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Integration by parts with a dxdy

  1. Jul 23, 2012 #1
    1. The problem statement, all variables and given/known data

    The functional ##I(u,v)=\int_\Omega F(x,y,u,v,u_x,u_y, v_x,v_y)dxdy##

    The partial variation of a functional is given as

    ## \displaystyle \delta I =\int_\Omega (\frac{\partial F}{\partial u} \delta u+\frac{\partial F}{\partial u_x} \delta u_x+\frac{\partial F}{\partial u_y} \delta u_y+\frac{\partial F}{\partial v} \delta v+\frac{\partial F}{\partial v_x} \delta v_x+\frac{\partial F}{\partial v_y} \delta v_y)dxdy##

    2. Relevant equations
    3. The attempt at a solution

    The next step in developing this equation is to integrate by parts the 2nd, 3rd, 5th and 6th terms.

    1) Why do we not integrate the 1st term since F and ##\delta u## are both functions of x and y, ie a product..? Similarly for the 4th term?

    2) For the second term I let ##U= \frac{\partial F}{\partial u_x}## and ## \displaystyle dV=\frac{\partial \delta u}{\partial x}## Therefore

    ## \displaystyle \int_\Omega (\frac{\partial F}{\partial u_x} \frac{\partial \delta u_x}{\partial x} )dxdy=\frac{ \partial F}{\partial u_x} \delta u - \int_\Omega [\frac{\partial }{\partial x}(\frac{\partial F}{\partial u_x}) \delta u]dxdy=\int_\Omega [\frac{\partial}{\partial x}(\frac{ \partial F}{\partial u_x} \delta u) - \frac{\partial }{\partial x}(\frac{\partial F}{\partial u_x}) \delta u]dxdy##

    We seem to be integrating wrt x, how do we justify not doin anything with dy...? Becasue F and u are also functions of y..? Thanks
     
  2. jcsd
  3. Jul 23, 2012 #2
    You might not have *fully* understood the derivation of Euler-Lagrange equation for the classic example of
    [tex]S(t)=\int_{a}^{b}L(t,x,\dot{x})dt[/tex]. I'm using the classical mechanics convention here where x is function of t, and [itex]\dot{x}=dx/dt[/itex], L is Lagrangian.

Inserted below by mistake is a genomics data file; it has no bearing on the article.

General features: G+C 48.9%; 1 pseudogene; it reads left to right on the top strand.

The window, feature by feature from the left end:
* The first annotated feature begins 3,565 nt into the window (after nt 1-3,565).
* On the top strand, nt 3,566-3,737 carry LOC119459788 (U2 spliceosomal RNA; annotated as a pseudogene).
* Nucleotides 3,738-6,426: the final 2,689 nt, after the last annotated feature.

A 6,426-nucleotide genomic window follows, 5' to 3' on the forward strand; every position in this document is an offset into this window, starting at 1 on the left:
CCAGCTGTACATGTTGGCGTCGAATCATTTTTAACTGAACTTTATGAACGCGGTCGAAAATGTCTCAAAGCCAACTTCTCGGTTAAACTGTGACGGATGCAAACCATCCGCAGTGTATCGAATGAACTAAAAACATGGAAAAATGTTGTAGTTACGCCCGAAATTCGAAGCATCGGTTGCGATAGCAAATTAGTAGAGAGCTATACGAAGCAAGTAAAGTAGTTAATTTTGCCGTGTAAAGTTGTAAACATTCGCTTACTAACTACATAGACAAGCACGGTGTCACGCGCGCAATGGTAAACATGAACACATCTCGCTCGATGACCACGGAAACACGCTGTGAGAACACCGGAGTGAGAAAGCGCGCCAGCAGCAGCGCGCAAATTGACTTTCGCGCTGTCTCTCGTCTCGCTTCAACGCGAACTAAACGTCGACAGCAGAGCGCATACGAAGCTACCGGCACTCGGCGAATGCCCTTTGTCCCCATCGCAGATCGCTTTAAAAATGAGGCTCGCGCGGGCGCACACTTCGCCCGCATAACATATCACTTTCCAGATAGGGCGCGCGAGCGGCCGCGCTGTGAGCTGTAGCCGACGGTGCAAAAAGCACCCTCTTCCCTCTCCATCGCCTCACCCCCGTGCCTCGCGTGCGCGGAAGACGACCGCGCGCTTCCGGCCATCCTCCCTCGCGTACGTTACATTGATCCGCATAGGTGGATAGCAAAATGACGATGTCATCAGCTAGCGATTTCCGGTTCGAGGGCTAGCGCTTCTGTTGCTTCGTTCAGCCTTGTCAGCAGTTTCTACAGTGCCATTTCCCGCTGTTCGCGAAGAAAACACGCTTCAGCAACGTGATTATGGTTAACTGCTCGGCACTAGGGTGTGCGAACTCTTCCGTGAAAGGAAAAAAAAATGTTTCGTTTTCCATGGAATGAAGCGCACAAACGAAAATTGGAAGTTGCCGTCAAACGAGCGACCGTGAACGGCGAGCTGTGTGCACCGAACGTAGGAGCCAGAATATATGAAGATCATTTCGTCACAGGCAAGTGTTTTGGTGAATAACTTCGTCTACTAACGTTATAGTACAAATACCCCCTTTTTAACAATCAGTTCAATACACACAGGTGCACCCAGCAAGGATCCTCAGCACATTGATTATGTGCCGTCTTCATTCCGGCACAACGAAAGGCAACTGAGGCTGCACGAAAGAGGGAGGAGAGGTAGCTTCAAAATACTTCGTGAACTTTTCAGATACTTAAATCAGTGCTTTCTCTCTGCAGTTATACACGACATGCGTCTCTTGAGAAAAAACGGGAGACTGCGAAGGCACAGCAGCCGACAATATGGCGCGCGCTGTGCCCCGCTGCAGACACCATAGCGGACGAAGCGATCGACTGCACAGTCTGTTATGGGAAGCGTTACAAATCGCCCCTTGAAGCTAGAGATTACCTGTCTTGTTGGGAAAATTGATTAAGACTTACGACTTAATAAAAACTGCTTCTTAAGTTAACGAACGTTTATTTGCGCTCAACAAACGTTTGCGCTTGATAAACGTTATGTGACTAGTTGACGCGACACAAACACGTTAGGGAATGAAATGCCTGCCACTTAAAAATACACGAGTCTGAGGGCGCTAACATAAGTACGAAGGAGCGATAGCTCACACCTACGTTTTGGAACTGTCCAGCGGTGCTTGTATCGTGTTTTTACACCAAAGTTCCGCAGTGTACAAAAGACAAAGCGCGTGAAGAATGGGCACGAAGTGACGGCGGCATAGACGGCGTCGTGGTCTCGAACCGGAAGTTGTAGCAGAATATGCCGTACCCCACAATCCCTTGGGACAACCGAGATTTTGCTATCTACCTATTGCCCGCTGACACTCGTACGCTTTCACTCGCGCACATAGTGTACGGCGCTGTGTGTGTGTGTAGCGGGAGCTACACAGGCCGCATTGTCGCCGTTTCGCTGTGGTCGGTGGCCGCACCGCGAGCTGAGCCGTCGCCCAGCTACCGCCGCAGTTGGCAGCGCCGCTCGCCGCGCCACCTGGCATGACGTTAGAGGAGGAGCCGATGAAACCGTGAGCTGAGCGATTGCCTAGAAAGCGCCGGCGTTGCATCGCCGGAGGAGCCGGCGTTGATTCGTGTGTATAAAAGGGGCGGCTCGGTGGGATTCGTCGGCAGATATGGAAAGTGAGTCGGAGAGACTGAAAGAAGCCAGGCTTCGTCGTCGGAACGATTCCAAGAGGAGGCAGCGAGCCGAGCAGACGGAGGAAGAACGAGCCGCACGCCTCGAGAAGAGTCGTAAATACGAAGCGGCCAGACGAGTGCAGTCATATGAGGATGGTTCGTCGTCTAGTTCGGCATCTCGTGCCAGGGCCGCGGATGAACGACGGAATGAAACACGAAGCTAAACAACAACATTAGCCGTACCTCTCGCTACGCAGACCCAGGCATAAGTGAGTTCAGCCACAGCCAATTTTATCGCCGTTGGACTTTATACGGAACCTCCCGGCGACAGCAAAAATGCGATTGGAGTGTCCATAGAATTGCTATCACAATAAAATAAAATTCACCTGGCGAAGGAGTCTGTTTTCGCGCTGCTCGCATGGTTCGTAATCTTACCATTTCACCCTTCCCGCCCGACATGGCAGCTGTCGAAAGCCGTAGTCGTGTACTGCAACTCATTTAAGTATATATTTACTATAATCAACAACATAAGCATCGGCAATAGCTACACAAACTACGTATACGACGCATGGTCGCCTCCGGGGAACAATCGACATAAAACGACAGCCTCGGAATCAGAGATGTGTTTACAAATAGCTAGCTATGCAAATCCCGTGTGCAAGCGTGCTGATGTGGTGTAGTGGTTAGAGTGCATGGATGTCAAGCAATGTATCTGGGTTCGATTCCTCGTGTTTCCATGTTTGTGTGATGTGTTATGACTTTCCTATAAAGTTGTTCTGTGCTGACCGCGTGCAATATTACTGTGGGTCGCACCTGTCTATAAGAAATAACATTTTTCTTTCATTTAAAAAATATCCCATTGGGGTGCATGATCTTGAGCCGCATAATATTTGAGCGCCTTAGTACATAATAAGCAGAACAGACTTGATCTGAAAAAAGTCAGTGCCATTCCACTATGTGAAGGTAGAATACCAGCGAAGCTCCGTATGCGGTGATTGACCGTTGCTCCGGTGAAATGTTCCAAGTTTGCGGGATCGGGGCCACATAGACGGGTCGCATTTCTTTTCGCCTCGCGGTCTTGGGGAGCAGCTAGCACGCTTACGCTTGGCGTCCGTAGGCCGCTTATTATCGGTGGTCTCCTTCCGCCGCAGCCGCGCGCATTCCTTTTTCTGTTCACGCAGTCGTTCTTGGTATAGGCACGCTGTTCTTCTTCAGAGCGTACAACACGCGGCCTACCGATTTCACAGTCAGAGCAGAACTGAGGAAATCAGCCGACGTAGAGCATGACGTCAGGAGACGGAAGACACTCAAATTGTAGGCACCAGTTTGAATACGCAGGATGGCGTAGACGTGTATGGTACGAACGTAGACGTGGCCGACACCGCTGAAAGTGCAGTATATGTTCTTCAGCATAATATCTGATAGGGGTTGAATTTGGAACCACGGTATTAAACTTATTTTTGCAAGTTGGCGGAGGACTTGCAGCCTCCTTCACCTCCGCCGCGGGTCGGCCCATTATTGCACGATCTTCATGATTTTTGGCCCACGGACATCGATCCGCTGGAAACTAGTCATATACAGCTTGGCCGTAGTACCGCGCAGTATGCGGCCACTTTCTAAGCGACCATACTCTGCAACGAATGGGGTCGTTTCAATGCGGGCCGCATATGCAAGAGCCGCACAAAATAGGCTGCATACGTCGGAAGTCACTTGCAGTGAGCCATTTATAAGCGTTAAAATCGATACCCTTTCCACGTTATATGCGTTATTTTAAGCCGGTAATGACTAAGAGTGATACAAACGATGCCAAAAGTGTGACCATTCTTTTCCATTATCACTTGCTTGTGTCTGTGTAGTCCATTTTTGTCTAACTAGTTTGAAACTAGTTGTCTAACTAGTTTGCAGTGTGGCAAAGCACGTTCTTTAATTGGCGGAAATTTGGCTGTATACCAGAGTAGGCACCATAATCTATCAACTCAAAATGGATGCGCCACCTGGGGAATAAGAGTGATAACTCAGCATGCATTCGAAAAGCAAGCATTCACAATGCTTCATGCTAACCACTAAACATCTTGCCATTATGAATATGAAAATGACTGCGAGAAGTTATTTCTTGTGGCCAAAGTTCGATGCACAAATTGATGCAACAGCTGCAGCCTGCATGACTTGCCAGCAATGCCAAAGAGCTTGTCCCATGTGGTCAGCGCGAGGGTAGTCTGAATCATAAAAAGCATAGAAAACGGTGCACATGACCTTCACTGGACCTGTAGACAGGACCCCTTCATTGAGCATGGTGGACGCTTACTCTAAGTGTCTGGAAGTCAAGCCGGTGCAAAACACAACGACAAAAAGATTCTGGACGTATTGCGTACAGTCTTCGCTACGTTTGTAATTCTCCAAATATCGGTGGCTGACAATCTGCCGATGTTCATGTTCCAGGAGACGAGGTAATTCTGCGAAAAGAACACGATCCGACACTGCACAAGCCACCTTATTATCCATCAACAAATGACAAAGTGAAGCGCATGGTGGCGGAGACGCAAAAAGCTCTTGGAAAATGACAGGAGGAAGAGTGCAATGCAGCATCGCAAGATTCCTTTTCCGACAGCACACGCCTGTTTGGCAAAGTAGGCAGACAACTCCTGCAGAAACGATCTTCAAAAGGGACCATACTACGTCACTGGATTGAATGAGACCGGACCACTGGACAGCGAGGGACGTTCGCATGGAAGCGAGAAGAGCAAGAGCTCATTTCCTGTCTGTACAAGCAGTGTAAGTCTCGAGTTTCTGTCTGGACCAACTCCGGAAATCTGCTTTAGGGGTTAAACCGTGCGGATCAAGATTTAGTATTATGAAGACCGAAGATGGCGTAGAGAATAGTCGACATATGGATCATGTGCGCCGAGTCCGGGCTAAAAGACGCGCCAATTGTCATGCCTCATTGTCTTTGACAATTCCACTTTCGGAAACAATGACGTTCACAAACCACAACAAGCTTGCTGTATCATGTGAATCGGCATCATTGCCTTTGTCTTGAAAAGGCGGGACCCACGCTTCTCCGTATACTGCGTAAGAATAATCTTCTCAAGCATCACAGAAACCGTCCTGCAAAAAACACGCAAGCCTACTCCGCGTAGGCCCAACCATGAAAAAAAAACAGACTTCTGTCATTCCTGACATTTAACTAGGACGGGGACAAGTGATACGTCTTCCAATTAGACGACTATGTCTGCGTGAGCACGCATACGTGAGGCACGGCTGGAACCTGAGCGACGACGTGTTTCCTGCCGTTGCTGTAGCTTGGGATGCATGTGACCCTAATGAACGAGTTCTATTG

The integration by part of the selected terms does the following two good things:
    1) Make use of the nice boundary conditions of the perturbation function (vanished at both ends)
    2) Leave the rest parts to be handled by the Fundamental Lemma of Calculus Of Variations -- Which gives you the Oiler-Lagrange Equation.


     
    Last edited: Jul 23, 2012
  4. Jul 23, 2012 #3
    I see, if I had of read on further I would have spotted this thanks.

    Just on a technical note regarding integrating parts. How do we treat this dxdy arrangement since we do not have a double integral such that we can integrate the inner and then the outer...? We know u is a function of both x and y according to post 1 but we seem to have done nothing with dy...? thanks
     
  5. Jul 24, 2012 #4
    You are welcome! This happens a lot in self-studying.

    We don't actually integrate the functional because u,v, and their partial derivatives are unknown. Or did I miss your question?

    We are dealing with the terms related to first variation of [itex]\frac{\partial u}{\partial x}[/itex]. y is treated as constant.
     
    Last edited: Jul 24, 2012
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